It is estimated that advertisers could lose more than $6 billion globally to ad fraud in 2015 according to a study conducted by the Association of National Advertisers and detection firm White Ops Inc. The combination of advanced technologies, programmatic buying and a large influx of spend on online and mobile advertising make this a lucrative target for sophisticated cybercriminals, particularly in two areas.
The bulk of digital ad dollars are spent on two types of ads: impression-based ads such as banners, videos or mobile ads; and click-based ads such as paid search or mobile paid search. Given this combined $50 billion segment comprises 30 percent of all U.S. digital ad spending industry-wide, it makes sense that those are the two areas the cybercriminals focus on most – the payout potential is the largest.
Impression-based fraud is perpetrated by cyber criminals in a few ingenious ways. First, they create fake websites with an over saturation of ads spots – leaderboards, boomboxes and skyscrapers all over the place surrounding content that looks like editorial to give the appearance of legitimacy. Then the pages are loaded with hidden iframes with up to 72 layers all placed “above the fold” to maximize viewability for ads that are set to be transparent to the viewer. These pages are populated with auto refresh code so the banners load continuously when visited. Imagine 72 layers of ads multiplied by 10 ads per page refreshing every 30 seconds. It is the equivalent of approximately 1,500 impressions per minute from only one unique visitor.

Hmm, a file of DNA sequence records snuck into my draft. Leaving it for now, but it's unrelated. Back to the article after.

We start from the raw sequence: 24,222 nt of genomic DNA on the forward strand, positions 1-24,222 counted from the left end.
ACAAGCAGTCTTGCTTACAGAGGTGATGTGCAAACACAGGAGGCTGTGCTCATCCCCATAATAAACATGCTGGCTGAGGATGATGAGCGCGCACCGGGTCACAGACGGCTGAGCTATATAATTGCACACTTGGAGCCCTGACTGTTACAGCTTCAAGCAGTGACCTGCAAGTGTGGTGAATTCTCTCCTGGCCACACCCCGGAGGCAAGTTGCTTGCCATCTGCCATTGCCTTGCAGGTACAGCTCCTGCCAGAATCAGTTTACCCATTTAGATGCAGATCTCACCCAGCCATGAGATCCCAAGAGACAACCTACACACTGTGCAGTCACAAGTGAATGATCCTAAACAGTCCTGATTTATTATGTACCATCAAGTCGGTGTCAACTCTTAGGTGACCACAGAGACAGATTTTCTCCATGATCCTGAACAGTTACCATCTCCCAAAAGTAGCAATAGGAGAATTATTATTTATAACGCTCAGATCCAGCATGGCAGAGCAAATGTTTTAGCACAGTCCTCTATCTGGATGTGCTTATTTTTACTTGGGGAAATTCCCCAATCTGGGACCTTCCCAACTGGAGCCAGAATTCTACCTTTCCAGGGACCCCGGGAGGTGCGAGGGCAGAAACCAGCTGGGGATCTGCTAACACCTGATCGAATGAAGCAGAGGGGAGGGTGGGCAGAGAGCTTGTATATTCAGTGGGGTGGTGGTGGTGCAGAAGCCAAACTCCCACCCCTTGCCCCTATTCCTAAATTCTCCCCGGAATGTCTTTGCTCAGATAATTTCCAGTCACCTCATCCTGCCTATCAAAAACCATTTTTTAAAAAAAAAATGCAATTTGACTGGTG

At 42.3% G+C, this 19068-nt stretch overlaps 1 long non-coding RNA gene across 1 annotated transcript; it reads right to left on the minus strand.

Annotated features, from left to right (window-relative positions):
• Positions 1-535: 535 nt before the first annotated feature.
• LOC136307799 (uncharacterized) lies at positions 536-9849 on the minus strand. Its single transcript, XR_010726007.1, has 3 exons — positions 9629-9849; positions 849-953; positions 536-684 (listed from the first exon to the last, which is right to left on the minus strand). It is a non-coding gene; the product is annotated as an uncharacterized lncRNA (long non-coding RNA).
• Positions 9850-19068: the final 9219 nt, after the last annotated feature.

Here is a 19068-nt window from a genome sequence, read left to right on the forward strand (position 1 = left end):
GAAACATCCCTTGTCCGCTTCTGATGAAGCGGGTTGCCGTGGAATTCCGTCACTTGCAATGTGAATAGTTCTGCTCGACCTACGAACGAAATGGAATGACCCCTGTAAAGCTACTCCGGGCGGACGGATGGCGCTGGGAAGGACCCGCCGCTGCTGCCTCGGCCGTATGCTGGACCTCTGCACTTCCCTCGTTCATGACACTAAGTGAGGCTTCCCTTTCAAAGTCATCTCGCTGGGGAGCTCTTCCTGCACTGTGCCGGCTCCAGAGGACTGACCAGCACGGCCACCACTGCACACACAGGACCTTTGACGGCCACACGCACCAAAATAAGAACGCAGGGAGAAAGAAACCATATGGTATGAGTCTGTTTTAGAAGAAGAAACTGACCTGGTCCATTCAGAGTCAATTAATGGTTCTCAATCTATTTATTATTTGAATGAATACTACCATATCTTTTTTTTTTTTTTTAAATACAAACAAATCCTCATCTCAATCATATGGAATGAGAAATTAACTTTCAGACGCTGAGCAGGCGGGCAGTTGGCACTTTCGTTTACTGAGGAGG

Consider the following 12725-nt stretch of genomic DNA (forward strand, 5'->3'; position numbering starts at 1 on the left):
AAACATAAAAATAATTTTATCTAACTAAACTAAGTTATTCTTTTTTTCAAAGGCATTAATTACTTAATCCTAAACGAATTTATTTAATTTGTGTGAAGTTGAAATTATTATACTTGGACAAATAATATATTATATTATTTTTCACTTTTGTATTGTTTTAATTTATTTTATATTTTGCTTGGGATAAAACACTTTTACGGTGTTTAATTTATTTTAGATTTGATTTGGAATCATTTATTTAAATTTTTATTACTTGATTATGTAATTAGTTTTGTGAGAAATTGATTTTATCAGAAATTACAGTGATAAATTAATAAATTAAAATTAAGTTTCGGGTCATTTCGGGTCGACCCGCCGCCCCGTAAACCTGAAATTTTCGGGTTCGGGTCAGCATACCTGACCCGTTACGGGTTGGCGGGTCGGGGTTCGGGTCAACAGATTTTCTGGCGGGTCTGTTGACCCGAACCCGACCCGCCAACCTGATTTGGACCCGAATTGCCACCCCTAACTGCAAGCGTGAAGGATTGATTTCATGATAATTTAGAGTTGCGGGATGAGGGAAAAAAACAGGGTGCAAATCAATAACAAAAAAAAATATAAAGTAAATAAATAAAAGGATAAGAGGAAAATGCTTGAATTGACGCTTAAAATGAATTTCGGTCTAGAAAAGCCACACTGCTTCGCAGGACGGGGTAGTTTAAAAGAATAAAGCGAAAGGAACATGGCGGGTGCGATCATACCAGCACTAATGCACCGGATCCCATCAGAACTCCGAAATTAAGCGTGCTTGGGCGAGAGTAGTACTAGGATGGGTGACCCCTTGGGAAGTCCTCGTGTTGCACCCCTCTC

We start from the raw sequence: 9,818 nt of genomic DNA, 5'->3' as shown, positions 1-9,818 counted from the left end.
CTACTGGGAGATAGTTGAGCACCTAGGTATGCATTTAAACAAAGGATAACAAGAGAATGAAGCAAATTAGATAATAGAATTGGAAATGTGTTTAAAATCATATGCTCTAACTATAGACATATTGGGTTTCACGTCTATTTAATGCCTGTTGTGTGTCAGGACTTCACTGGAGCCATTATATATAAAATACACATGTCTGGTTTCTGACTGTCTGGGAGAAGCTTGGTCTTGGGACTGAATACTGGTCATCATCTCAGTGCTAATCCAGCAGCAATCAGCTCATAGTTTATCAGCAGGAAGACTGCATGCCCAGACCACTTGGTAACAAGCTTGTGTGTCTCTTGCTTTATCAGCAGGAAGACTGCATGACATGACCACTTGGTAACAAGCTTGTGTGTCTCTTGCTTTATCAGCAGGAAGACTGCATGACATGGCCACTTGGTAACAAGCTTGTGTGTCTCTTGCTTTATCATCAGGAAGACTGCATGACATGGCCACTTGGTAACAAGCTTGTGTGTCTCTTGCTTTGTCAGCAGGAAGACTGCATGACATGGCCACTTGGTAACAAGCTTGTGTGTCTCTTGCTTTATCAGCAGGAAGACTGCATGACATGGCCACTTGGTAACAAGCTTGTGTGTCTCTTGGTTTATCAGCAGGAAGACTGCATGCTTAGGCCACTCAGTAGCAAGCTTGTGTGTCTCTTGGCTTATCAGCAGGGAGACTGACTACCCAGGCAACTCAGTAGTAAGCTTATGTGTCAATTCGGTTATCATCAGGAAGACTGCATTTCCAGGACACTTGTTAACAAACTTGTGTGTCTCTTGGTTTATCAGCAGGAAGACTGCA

The second part of this scheme is the employment of bots.
These are software programs that run automated actions. There are good bots that help gather data, but in this case bad bots are mimicking a human’s visit to a website causing the page to load. You can see how easily the impressions served can quickly escalate into the millions in a given month. The ad space on these websites is sold to advertisers via a blind ad exchange where, through a bidding process, legitimate advertisers may be running ads on these fake websites that are being seen by no one. Many advertisers engage in programmatic advertising where all the transactions for securing advertising are automated making it harder to identify potential fraud issues.
To add to the complexity, bots can not only view the pages but they can also mimic a human’s actions by mousing over links and clicking on them. Some are even trained to complete forms making gating a somewhat ineffective way to measure the “humanness” of an interaction.
In addition to standard websites, video ads and mobile display are also becoming more of a target. Video is an enticing target because its cost per thousand is higher indicating there is more money to abscond from advertisers. Mobile is an appealing target because monitoring of it is not as sophisticated as online advertising, yet opportunities and investment in the medium are growing. For more on mobile media opportunities, see Sherie’s recent blog.